For the next six weeks, I have the immense privilege of participating in Stuart Bailey + David Reinfurt’s thematic residency at the Banff Centre entitled Dexter Sinister: From the Toolbox of a Serving Library.
Bailey and Reinfurt, collectively Dexter Sinister, have brought their peripatetic institution to the Banff Centre. The Serving Library is founded on a consideration of how the role of the library has changed over time–from fixed archive, through circulating collection, to point of distribution. As much about the library as social furniture as it is a specific model, the project ultimately returns to its point of departure: as a place for learning. Over the past couple of years, Dexter Sinister have set up a number of temporary, model versions of The Serving Library in different places, in order to work out its eventual form. Students or other interested communities are often invited to contribute to this discussion. The residency at The Banff Centre will be the most fully-realized version of this to date.
The books and artifacts comprising the library will shortly be on display at the Walter Phillips Gallery. This setting will serve as our classroom and the materials put to use, specifically towards a reconsideration of the Bauhaus foundation course. Given that this original foundation was established in direct response to the social and industrial conditions of the time, why is it still so ubiquitous–largely unaltered–today, a century later? Starting from scratch, what might a reasonable contemporary version look like? In collaboration with Dexter Sinister, participants will take the icon of the Photoshop toolbox (shorthand for any contemporary arts software) as a starting point, and workshops will consist both of addressing this question and attempting to put any answers to practical use.
As a participant, I have proposed to incorporate No Reading After the Internet into the framework of the Serving Library.
No Reading, which I have been coordinating since January 2008 (in collaboration with Amy Lynn Kazymerchyk and Alex Muir since September 2010), is an opportunity to gather and read a text aloud. Though the idea of a reading group isn’t new (consider Rainer Ganahl’s Reading Karl Marx and Kristina Lee Podesva’s D&G Reading Group Or How Do You Make Yourself a Body without Colours?), No Reading nonetheless poses itself as a space for experimental learning and discussion. Simply put, I am suspicious of my own reading abilities and the extent to which my readings are conversant with others. No Reading means to offer a space within which to retrace the steps used in constructing understanding, productively challenging individual and collective ways through the realms of language and interpretation. To participate in No Reading is to invoke an exuberant not-knowing, seeking out moments of collective illumination.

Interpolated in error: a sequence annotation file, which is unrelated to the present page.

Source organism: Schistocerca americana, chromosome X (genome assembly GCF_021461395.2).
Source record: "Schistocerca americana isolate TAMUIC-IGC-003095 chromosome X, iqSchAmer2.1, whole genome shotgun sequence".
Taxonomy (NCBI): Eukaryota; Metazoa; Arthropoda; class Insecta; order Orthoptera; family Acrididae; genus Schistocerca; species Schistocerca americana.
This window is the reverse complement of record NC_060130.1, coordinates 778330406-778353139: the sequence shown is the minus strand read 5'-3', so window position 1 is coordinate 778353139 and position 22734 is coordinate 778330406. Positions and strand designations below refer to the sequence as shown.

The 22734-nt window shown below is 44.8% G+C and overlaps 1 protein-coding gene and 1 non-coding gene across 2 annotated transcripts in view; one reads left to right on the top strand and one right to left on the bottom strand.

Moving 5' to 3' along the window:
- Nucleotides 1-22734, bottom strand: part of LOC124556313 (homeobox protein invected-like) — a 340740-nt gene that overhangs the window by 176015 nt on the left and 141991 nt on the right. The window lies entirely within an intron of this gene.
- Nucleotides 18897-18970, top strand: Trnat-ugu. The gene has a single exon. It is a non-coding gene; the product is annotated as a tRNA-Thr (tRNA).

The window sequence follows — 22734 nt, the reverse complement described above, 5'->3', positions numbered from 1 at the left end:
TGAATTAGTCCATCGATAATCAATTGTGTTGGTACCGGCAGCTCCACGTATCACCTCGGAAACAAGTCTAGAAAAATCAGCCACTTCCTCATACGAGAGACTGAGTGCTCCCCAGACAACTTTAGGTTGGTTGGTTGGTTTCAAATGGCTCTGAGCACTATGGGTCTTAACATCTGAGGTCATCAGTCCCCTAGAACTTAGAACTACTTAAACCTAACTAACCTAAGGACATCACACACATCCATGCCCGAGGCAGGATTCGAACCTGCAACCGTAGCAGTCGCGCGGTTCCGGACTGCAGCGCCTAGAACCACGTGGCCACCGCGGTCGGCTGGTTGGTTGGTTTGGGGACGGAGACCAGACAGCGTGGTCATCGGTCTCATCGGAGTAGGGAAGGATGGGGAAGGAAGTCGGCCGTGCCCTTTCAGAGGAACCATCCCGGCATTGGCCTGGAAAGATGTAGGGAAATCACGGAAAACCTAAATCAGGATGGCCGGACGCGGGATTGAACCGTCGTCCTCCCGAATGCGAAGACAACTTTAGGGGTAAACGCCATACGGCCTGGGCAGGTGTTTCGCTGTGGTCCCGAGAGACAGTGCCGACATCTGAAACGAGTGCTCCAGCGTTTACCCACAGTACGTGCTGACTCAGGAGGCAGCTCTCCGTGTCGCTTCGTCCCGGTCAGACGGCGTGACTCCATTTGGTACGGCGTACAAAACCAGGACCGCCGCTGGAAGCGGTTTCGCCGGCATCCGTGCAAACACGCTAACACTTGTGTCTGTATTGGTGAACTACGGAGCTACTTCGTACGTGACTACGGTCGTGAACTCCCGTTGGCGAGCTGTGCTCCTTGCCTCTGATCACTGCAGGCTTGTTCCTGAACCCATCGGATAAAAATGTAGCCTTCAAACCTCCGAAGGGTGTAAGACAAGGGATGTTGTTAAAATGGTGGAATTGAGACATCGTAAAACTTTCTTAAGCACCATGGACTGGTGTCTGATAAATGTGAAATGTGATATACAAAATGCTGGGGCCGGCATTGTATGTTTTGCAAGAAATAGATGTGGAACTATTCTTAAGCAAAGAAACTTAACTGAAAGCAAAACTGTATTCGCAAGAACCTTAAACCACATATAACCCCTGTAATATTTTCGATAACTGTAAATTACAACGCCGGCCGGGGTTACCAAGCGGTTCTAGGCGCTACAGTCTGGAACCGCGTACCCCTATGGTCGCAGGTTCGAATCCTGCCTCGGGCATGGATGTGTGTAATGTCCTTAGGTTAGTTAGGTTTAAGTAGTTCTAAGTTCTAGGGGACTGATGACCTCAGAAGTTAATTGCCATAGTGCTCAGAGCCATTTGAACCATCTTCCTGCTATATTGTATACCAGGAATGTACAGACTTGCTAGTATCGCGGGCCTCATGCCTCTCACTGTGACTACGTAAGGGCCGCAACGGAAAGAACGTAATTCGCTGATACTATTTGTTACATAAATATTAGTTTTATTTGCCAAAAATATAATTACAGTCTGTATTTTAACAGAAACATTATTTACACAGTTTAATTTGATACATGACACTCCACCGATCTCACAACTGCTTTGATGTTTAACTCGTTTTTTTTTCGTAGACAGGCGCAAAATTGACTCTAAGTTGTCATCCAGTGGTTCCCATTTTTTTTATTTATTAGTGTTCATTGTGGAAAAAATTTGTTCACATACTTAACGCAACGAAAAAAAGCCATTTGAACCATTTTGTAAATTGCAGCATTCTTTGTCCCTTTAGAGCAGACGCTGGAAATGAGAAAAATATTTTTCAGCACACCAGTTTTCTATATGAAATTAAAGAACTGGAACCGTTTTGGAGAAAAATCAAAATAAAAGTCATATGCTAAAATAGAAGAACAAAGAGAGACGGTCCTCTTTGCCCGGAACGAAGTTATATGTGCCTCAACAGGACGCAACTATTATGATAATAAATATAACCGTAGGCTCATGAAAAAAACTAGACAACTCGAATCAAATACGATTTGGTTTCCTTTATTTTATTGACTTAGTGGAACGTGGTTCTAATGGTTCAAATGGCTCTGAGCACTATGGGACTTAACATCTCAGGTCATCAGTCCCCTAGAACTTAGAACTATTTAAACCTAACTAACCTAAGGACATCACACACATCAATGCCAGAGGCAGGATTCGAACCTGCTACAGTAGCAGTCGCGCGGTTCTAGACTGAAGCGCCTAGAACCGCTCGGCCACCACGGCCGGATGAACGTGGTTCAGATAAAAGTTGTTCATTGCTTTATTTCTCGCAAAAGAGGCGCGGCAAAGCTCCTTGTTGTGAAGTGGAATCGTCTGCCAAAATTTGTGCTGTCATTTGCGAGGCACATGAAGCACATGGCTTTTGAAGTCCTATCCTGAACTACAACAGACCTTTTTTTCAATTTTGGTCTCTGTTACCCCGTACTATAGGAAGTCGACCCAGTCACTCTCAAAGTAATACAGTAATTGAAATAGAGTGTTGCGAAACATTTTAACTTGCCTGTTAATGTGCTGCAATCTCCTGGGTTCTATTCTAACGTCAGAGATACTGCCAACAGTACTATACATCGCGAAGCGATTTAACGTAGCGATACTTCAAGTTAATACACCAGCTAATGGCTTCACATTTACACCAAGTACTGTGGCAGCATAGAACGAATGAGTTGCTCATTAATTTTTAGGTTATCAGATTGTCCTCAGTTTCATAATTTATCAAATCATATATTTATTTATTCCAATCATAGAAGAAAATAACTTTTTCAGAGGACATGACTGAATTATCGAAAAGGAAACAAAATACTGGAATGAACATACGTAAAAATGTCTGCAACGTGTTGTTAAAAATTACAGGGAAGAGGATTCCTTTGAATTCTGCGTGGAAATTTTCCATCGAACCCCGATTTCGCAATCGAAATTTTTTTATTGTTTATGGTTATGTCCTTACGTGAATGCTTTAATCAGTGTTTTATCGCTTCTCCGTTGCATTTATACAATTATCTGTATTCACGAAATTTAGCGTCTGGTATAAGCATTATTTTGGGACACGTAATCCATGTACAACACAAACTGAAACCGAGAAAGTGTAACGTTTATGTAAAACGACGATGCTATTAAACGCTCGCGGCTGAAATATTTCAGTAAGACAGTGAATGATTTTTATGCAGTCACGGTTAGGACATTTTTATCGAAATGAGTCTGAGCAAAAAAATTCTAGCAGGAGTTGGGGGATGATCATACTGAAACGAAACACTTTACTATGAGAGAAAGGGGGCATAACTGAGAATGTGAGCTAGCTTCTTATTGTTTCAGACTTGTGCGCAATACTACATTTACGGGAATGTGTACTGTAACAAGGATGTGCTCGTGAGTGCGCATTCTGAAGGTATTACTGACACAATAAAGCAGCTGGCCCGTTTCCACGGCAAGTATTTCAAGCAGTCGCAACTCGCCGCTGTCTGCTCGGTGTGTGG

As a project within the Serving Library, No Reading will yoke discussions to texts that have been borrowed from the Serving Library, inducing conversation between the texts and the specific, local, contemporaneous experience of the residency and the library itself. Drawing on my experience as a curator, I will select these texts with careful consideration of the specificity of the residency’s theoretical trajectories, hoping to complement and complicate its educational frame.
I will then translate these events, where written texts have been orally performed and critically meditated upon. However, unlike a review or documentation, which aim for fidelity, I will process these critical reflections through the tools of our contemporary, Photoshop-inspired foundational toolbox. These translations will take care to be considered, empathetic meditations that productively reflect on the forms of community and publicness that emerge from the residency.
Situating No Reading within the Serving Library will allow me to investigate how collective forms of reading and writing can extend Dexter Sinister’s exploration of contemporary publishing. The library will be activated as a space to generate material for future circulation, moving beyond representation by demanding translations between a source text, our experiences and a future reading.
Now that I am here, I realize how mutable these best laid plans are, but this is where I will begin.